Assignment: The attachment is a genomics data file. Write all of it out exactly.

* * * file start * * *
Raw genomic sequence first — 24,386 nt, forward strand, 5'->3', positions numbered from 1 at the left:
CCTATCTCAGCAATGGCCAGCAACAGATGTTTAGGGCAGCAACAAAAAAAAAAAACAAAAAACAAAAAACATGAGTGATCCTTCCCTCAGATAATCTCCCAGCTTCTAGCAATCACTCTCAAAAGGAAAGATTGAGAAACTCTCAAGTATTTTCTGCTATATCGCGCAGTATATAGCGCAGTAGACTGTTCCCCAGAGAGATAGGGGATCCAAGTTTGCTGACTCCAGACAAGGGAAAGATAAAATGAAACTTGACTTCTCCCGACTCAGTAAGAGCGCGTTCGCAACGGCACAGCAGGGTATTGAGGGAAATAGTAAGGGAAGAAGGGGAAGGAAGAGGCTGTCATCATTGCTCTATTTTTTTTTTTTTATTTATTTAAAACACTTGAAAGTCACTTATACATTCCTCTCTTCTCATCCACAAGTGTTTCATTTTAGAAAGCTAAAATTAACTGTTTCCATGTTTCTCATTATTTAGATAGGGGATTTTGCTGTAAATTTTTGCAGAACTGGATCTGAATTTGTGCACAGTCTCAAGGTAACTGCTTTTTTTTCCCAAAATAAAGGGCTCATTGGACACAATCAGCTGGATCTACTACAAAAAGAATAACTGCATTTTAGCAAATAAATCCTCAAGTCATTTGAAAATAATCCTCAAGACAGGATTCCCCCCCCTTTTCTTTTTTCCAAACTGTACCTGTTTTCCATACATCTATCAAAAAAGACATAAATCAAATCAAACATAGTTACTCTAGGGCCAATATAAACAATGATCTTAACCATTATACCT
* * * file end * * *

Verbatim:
Raw genomic sequence first — 24,386 nt, forward strand, 5'->3', positions numbered from 1 at the left:
CCTATCTCAGCAATGGCCAGCAACAGATGTTTAGGGCAGCAACAAAAAAAAAAAACAAAAAACAAAAAACATGAGTGATCCTTCCCTCAGATAATCTCCCAGCTTCTAGCAATCACTCTCAAAAGGAAAGATTGAGAAACTCTCAAGTATTTTCTGCTATATCGCGCAGTATATAGCGCAGTAGACTGTTCCCCAGAGAGATAGGGGATCCAAGTTTGCTGACTCCAGACAAGGGAAAGATAAAATGAAACTTGACTTCTCCCGACTCAGTAAGAGCGCGTTCGCAACGGCACAGCAGGGTATTGAGGGAAATAGTAAGGGAAGAAGGGGAAGGAAGAGGCTGTCATCATTGCTCTATTTTTTTTTTTTTATTTATTTAAAACACTTGAAAGTCACTTATACATTCCTCTCTTCTCATCCACAAGTGTTTCATTTTAGAAAGCTAAAATTAACTGTTTCCATGTTTCTCATTATTTAGATAGGGGATTTTGCTGTAAATTTTTGCAGAACTGGATCTGAATTTGTGCACAGTCTCAAGGTAACTGCTTTTTTTTCCCAAAATAAAGGGCTCATTGGACACAATCAGCTGGATCTACTACAAAAAGAATAACTGCATTTTAGCAAATAAATCCTCAAGTCATTTGAAAATAATCCTCAAGACAGGATTCCCCCCCCTTTTCTTTTTTCCAAACTGTACCTGTTTTCCATACATCTATCAAAAAAGACATAAATCAAATCAAACATAGTTACTCTAGGGCCAATATAAACAATGATCTTAACCATTATACCT